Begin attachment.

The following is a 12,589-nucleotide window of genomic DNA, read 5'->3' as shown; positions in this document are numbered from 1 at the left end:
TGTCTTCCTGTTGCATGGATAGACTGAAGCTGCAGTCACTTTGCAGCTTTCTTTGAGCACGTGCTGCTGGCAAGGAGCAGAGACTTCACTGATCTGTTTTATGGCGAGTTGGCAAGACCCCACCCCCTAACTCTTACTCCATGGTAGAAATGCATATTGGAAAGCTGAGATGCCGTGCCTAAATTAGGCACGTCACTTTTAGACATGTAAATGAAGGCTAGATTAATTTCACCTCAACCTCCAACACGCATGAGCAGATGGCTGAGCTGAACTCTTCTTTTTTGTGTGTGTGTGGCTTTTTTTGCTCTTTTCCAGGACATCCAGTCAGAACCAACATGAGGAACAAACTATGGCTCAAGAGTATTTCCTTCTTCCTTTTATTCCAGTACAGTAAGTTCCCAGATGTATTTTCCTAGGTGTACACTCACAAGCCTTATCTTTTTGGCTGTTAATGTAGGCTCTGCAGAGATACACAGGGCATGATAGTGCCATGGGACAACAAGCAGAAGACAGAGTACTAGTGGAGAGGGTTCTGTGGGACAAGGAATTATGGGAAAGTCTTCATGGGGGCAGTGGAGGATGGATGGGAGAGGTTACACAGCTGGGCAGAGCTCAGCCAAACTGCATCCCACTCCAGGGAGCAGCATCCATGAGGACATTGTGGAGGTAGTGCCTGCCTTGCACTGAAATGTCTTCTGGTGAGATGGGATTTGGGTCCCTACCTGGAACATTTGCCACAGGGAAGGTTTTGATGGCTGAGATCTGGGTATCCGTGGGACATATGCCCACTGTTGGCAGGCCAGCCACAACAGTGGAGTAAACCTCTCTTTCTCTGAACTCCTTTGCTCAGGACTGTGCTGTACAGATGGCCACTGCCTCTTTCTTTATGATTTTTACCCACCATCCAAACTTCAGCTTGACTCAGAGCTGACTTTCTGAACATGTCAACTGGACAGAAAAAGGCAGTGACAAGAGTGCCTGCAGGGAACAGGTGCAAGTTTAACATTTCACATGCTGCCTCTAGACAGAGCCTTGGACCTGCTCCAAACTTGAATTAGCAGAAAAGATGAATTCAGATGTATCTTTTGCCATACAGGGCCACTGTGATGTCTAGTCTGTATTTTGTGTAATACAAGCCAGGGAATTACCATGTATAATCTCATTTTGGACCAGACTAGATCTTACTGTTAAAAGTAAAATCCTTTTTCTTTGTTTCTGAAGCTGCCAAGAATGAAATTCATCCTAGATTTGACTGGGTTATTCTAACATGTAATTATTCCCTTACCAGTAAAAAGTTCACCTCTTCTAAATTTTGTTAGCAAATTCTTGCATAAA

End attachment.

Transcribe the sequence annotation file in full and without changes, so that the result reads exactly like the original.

The following is a 12,589-nucleotide window of genomic DNA, read 5'->3' as shown; positions in this document are numbered from 1 at the left end:
TGTCTTCCTGTTGCATGGATAGACTGAAGCTGCAGTCACTTTGCAGCTTTCTTTGAGCACGTGCTGCTGGCAAGGAGCAGAGACTTCACTGATCTGTTTTATGGCGAGTTGGCAAGACCCCACCCCCTAACTCTTACTCCATGGTAGAAATGCATATTGGAAAGCTGAGATGCCGTGCCTAAATTAGGCACGTCACTTTTAGACATGTAAATGAAGGCTAGATTAATTTCACCTCAACCTCCAACACGCATGAGCAGATGGCTGAGCTGAACTCTTCTTTTTTGTGTGTGTGTGGCTTTTTTTGCTCTTTTCCAGGACATCCAGTCAGAACCAACATGAGGAACAAACTATGGCTCAAGAGTATTTCCTTCTTCCTTTTATTCCAGTACAGTAAGTTCCCAGATGTATTTTCCTAGGTGTACACTCACAAGCCTTATCTTTTTGGCTGTTAATGTAGGCTCTGCAGAGATACACAGGGCATGATAGTGCCATGGGACAACAAGCAGAAGACAGAGTACTAGTGGAGAGGGTTCTGTGGGACAAGGAATTATGGGAAAGTCTTCATGGGGGCAGTGGAGGATGGATGGGAGAGGTTACACAGCTGGGCAGAGCTCAGCCAAACTGCATCCCACTCCAGGGAGCAGCATCCATGAGGACATTGTGGAGGTAGTGCCTGCCTTGCACTGAAATGTCTTCTGGTGAGATGGGATTTGGGTCCCTACCTGGAACATTTGCCACAGGGAAGGTTTTGATGGCTGAGATCTGGGTATCCGTGGGACATATGCCCACTGTTGGCAGGCCAGCCACAACAGTGGAGTAAACCTCTCTTTCTCTGAACTCCTTTGCTCAGGACTGTGCTGTACAGATGGCCACTGCCTCTTTCTTTATGATTTTTACCCACCATCCAAACTTCAGCTTGACTCAGAGCTGACTTTCTGAACATGTCAACTGGACAGAAAAAGGCAGTGACAAGAGTGCCTGCAGGGAACAGGTGCAAGTTTAACATTTCACATGCTGCCTCTAGACAGAGCCTTGGACCTGCTCCAAACTTGAATTAGCAGAAAAGATGAATTCAGATGTATCTTTTGCCATACAGGGCCACTGTGATGTCTAGTCTGTATTTTGTGTAATACAAGCCAGGGAATTACCATGTATAATCTCATTTTGGACCAGACTAGATCTTACTGTTAAAAGTAAAATCCTTTTTCTTTGTTTCTGAAGCTGCCAAGAATGAAATTCATCCTAGATTTGACTGGGTTATTCTAACATGTAATTATTCCCTTACCAGTAAAAAGTTCACCTCTTCTAAATTTTGTTAGCAAATTCTTGCATAAA